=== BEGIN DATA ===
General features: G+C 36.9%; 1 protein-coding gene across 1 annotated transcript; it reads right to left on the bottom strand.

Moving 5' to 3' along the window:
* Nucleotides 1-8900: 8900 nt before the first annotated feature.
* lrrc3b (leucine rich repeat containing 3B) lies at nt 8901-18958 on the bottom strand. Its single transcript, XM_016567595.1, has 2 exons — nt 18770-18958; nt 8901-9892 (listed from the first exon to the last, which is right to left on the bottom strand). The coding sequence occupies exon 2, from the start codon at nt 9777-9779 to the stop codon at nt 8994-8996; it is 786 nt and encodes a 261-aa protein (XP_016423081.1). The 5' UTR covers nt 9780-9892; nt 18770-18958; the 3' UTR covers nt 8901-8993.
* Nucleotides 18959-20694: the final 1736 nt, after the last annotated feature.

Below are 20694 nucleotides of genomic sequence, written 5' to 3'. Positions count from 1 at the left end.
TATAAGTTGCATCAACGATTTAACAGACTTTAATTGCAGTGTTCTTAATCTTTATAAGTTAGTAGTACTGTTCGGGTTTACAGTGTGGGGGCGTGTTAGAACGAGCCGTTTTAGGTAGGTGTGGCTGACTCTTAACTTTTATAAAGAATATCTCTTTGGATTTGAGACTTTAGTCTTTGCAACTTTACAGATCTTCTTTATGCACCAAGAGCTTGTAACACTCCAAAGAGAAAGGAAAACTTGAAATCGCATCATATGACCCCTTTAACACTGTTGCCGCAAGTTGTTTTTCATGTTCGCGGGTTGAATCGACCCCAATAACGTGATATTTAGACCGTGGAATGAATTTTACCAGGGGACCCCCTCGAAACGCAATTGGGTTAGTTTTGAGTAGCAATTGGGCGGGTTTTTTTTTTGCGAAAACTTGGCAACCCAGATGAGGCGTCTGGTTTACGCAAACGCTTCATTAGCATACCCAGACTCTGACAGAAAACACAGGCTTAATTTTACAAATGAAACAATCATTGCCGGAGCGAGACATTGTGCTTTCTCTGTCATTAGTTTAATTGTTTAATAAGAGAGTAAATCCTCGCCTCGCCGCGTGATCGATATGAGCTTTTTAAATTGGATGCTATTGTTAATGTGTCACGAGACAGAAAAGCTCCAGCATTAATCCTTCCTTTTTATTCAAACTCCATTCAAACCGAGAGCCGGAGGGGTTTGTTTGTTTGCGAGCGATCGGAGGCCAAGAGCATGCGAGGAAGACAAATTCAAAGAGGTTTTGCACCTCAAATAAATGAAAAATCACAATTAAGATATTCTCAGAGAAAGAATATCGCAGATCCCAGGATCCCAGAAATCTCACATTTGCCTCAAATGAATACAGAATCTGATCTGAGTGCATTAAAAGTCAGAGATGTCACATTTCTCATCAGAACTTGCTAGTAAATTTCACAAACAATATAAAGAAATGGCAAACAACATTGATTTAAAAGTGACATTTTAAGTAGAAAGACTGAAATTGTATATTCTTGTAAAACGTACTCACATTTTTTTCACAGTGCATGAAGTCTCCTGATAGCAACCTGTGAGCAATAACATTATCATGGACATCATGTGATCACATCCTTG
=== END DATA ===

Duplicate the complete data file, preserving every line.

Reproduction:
General features: G+C 36.9%; 1 protein-coding gene across 1 annotated transcript; it reads right to left on the bottom strand.

Moving 5' to 3' along the window:
* Nucleotides 1-8900: 8900 nt before the first annotated feature.
* lrrc3b (leucine rich repeat containing 3B) lies at nt 8901-18958 on the bottom strand. Its single transcript, XM_016567595.1, has 2 exons — nt 18770-18958; nt 8901-9892 (listed from the first exon to the last, which is right to left on the bottom strand). The coding sequence occupies exon 2, from the start codon at nt 9777-9779 to the stop codon at nt 8994-8996; it is 786 nt and encodes a 261-aa protein (XP_016423081.1). The 5' UTR covers nt 9780-9892; nt 18770-18958; the 3' UTR covers nt 8901-8993.
* Nucleotides 18959-20694: the final 1736 nt, after the last annotated feature.

Below are 20694 nucleotides of genomic sequence, written 5' to 3'. Positions count from 1 at the left end.
TATAAGTTGCATCAACGATTTAACAGACTTTAATTGCAGTGTTCTTAATCTTTATAAGTTAGTAGTACTGTTCGGGTTTACAGTGTGGGGGCGTGTTAGAACGAGCCGTTTTAGGTAGGTGTGGCTGACTCTTAACTTTTATAAAGAATATCTCTTTGGATTTGAGACTTTAGTCTTTGCAACTTTACAGATCTTCTTTATGCACCAAGAGCTTGTAACACTCCAAAGAGAAAGGAAAACTTGAAATCGCATCATATGACCCCTTTAACACTGTTGCCGCAAGTTGTTTTTCATGTTCGCGGGTTGAATCGACCCCAATAACGTGATATTTAGACCGTGGAATGAATTTTACCAGGGGACCCCCTCGAAACGCAATTGGGTTAGTTTTGAGTAGCAATTGGGCGGGTTTTTTTTTTGCGAAAACTTGGCAACCCAGATGAGGCGTCTGGTTTACGCAAACGCTTCATTAGCATACCCAGACTCTGACAGAAAACACAGGCTTAATTTTACAAATGAAACAATCATTGCCGGAGCGAGACATTGTGCTTTCTCTGTCATTAGTTTAATTGTTTAATAAGAGAGTAAATCCTCGCCTCGCCGCGTGATCGATATGAGCTTTTTAAATTGGATGCTATTGTTAATGTGTCACGAGACAGAAAAGCTCCAGCATTAATCCTTCCTTTTTATTCAAACTCCATTCAAACCGAGAGCCGGAGGGGTTTGTTTGTTTGCGAGCGATCGGAGGCCAAGAGCATGCGAGGAAGACAAATTCAAAGAGGTTTTGCACCTCAAATAAATGAAAAATCACAATTAAGATATTCTCAGAGAAAGAATATCGCAGATCCCAGGATCCCAGAAATCTCACATTTGCCTCAAATGAATACAGAATCTGATCTGAGTGCATTAAAAGTCAGAGATGTCACATTTCTCATCAGAACTTGCTAGTAAATTTCACAAACAATATAAAGAAATGGCAAACAACATTGATTTAAAAGTGACATTTTAAGTAGAAAGACTGAAATTGTATATTCTTGTAAAACGTACTCACATTTTTTTCACAGTGCATGAAGTCTCCTGATAGCAACCTGTGAGCAATAACATTATCATGGACATCATGTGATCACATCCTTG